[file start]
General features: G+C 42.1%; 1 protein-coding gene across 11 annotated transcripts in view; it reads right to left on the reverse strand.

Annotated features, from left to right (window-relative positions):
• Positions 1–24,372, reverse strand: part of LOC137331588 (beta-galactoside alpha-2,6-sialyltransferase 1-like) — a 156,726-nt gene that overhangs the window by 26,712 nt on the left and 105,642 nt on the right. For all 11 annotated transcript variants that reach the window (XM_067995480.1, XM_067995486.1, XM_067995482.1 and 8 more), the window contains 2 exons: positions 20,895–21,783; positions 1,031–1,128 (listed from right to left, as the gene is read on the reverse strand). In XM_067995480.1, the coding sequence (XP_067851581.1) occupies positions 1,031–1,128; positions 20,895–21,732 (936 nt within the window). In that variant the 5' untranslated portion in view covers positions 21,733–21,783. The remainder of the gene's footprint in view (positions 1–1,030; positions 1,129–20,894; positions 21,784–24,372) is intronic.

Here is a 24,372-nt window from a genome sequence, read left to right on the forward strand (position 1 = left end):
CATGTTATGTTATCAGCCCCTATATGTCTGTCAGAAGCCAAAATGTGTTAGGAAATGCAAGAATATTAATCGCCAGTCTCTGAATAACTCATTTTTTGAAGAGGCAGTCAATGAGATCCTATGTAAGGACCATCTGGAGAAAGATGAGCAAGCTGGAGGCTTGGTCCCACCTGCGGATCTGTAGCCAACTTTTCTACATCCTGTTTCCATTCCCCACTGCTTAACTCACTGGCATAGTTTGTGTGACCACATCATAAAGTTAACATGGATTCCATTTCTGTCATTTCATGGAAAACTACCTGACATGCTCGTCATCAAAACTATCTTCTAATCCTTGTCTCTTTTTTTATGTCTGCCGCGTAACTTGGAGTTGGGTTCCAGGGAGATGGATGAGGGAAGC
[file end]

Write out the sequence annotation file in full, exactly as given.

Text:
General features: G+C 42.1%; 1 protein-coding gene across 11 annotated transcripts in view; it reads right to left on the reverse strand.

Annotated features, from left to right (window-relative positions):
• Positions 1–24,372, reverse strand: part of LOC137331588 (beta-galactoside alpha-2,6-sialyltransferase 1-like) — a 156,726-nt gene that overhangs the window by 26,712 nt on the left and 105,642 nt on the right. For all 11 annotated transcript variants that reach the window (XM_067995480.1, XM_067995486.1, XM_067995482.1 and 8 more), the window contains 2 exons: positions 20,895–21,783; positions 1,031–1,128 (listed from right to left, as the gene is read on the reverse strand). In XM_067995480.1, the coding sequence (XP_067851581.1) occupies positions 1,031–1,128; positions 20,895–21,732 (936 nt within the window). In that variant the 5' untranslated portion in view covers positions 21,733–21,783. The remainder of the gene's footprint in view (positions 1–1,030; positions 1,129–20,894; positions 21,784–24,372) is intronic.

Here is a 24,372-nt window from a genome sequence, read left to right on the forward strand (position 1 = left end):
CATGTTATGTTATCAGCCCCTATATGTCTGTCAGAAGCCAAAATGTGTTAGGAAATGCAAGAATATTAATCGCCAGTCTCTGAATAACTCATTTTTTGAAGAGGCAGTCAATGAGATCCTATGTAAGGACCATCTGGAGAAAGATGAGCAAGCTGGAGGCTTGGTCCCACCTGCGGATCTGTAGCCAACTTTTCTACATCCTGTTTCCATTCCCCACTGCTTAACTCACTGGCATAGTTTGTGTGACCACATCATAAAGTTAACATGGATTCCATTTCTGTCATTTCATGGAAAACTACCTGACATGCTCGTCATCAAAACTATCTTCTAATCCTTGTCTCTTTTTTTATGTCTGCCGCGTAACTTGGAGTTGGGTTCCAGGGAGATGGATGAGGGAAGC